The noisy brigade should be off the rails

The launch of Greater Anglia's railway library. Photo: Greater Anglia

The launch of Greater Anglia's railway library. Photo: Greater Anglia - Credit: Greater Anglia

Greater Anglia's library scheme is a lovely idea, says Keith Skipper. If only the noisy folk in its carriages would take heed.

As a dedicated rail traveller and voracious reader, I admire the motives behind Greater Anglia's scheme to introduce a new library service on some of their branch lines.

More than 300 volumes have been donated by the public along with bookcases for the stations at Norwich, Lowestoft, Great Yarmouth and Read'em … sorry, I mean Reedham.

It's an idea aimed at readers of all ages with the hope of extending page-turners eventually to other lines in the region. Passengers will be welcome to borrow a book and then return it to the shelves at any participating station.

No mention yet of any fines for lost or overdue items or any damage caused in a lather of excitement as the plot thickens just before your destination is reached. The number of travellers likely to use their tickets as bookmarks and then forget where they've put them must also be borne in mind.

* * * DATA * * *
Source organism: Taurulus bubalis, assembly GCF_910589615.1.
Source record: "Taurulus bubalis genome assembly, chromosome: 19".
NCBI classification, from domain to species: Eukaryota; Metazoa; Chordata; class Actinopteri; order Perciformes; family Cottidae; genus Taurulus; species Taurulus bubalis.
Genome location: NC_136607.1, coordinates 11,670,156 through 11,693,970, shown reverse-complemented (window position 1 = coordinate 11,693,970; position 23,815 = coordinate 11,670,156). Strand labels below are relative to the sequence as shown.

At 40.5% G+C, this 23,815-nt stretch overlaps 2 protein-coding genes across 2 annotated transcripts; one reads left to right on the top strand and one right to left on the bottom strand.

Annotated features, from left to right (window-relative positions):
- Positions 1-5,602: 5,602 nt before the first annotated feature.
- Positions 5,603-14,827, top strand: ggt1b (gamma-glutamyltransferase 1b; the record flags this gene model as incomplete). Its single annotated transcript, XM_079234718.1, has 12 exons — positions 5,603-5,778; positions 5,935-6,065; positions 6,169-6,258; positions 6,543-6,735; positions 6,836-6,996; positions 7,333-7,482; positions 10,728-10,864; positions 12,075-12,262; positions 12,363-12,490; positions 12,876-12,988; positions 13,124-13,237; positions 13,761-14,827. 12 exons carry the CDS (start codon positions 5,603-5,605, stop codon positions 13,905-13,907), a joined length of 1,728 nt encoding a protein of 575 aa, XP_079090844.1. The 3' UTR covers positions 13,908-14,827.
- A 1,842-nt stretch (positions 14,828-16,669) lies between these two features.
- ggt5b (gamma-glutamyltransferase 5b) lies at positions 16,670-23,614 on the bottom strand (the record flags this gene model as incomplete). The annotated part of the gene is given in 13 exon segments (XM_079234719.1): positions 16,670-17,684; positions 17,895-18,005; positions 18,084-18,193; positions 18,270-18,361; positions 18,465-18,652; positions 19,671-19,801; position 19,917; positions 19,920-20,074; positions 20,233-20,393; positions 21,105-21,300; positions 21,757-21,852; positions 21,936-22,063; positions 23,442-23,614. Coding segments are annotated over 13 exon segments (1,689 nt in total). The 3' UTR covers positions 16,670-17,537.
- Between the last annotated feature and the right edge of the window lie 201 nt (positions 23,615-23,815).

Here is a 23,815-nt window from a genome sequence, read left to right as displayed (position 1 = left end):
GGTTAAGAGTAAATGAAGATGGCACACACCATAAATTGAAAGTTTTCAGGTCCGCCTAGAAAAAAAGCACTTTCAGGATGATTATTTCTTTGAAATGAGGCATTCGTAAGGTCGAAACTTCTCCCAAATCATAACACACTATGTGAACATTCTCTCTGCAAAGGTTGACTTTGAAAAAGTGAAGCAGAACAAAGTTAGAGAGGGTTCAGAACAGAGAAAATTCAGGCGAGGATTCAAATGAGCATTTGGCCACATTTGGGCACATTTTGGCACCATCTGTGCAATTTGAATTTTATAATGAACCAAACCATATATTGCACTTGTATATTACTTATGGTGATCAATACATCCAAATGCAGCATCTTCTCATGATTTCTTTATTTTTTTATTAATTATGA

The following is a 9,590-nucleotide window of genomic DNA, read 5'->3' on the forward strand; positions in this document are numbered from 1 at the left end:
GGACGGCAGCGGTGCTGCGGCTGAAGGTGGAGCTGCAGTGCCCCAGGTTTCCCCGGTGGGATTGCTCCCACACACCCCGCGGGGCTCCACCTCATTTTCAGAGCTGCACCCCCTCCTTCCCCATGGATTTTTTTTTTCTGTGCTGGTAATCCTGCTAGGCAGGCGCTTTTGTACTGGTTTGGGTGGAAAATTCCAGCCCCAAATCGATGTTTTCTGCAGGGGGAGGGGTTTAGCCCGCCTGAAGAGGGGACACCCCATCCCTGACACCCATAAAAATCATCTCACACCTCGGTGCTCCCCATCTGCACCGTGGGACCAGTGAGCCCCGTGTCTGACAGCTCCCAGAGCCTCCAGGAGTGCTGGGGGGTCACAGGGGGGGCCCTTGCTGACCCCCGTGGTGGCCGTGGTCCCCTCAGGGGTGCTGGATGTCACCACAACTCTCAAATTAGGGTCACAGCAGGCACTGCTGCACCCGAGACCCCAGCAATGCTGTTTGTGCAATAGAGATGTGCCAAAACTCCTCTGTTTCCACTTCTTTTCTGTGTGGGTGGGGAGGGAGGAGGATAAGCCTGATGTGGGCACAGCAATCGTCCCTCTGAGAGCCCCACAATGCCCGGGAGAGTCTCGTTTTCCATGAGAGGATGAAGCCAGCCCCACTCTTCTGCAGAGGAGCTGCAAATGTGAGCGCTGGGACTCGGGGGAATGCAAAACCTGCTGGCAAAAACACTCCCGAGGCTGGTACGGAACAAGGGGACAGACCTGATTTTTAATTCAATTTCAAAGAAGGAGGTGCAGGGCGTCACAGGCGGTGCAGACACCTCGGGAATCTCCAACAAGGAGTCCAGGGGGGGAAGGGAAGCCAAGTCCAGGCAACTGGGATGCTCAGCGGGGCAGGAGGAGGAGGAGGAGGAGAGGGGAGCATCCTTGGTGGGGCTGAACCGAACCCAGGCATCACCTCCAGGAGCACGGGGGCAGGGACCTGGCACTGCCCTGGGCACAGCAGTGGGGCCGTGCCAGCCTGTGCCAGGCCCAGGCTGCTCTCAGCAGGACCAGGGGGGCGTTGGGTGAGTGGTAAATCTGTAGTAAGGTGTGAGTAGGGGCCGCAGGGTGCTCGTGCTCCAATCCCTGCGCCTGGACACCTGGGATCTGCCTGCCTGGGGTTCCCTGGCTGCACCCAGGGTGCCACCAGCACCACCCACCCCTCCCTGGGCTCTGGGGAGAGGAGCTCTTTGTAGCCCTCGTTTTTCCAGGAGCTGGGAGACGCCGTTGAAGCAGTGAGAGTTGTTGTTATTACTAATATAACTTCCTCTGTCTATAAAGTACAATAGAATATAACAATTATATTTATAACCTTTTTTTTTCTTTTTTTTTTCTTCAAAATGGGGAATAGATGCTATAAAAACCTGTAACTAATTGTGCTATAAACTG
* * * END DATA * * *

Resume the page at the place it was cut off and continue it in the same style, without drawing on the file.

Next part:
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After too many years of suffering dreadful interference on the line between Cromer and Norwich while trying to read, I fear fresh converts to one of life's deepest joys may well be forced to shelve the idea of turning over a new leaf.

There seems no reasonable way of bringing the ever-growing noisy brigade to book. They will continue to turn up the volume on mobile phones and other technological wonders used to inform anyone in hearing range what they intend to do with the rest of their banality-riddled lives.

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It's worse on my biannual trips to London. Even the 'Quiet Carriage' is turned into a hi-tech squat by commuters who clearly don't know where they should be working and mooching passengers who pretend they can't read obvious notices banning space invaders and other raucous equipment.

Yes, I wish the new library service well. But I can't see it opening a brave new chapter in restoring peace and goodwill to train travel. Too many passengers have one-track minds.

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